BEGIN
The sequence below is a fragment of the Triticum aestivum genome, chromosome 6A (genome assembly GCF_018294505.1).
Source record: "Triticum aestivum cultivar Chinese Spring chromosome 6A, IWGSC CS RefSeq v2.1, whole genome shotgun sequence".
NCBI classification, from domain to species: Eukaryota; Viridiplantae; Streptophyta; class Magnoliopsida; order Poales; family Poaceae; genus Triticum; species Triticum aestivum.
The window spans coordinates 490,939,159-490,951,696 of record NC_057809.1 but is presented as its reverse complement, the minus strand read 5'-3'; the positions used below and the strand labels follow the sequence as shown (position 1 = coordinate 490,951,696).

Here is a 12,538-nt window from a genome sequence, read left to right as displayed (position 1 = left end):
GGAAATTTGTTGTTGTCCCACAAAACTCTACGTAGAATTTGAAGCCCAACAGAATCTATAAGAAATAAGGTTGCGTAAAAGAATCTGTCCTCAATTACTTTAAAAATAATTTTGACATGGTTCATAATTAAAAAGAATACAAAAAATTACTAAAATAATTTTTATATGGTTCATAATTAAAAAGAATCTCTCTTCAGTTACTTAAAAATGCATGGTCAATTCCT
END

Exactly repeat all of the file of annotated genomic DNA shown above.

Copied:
The sequence below is a fragment of the Triticum aestivum genome, chromosome 6A (genome assembly GCF_018294505.1).
Source record: "Triticum aestivum cultivar Chinese Spring chromosome 6A, IWGSC CS RefSeq v2.1, whole genome shotgun sequence".
NCBI classification, from domain to species: Eukaryota; Viridiplantae; Streptophyta; class Magnoliopsida; order Poales; family Poaceae; genus Triticum; species Triticum aestivum.
The window spans coordinates 490,939,159-490,951,696 of record NC_057809.1 but is presented as its reverse complement, the minus strand read 5'-3'; the positions used below and the strand labels follow the sequence as shown (position 1 = coordinate 490,951,696).

Here is a 12,538-nt window from a genome sequence, read left to right as displayed (position 1 = left end):
GGAAATTTGTTGTTGTCCCACAAAACTCTACGTAGAATTTGAAGCCCAACAGAATCTATAAGAAATAAGGTTGCGTAAAAGAATCTGTCCTCAATTACTTTAAAAATAATTTTGACATGGTTCATAATTAAAAAGAATACAAAAAATTACTAAAATAATTTTTATATGGTTCATAATTAAAAAGAATCTCTCTTCAGTTACTTAAAAATGCATGGTCAATTCCT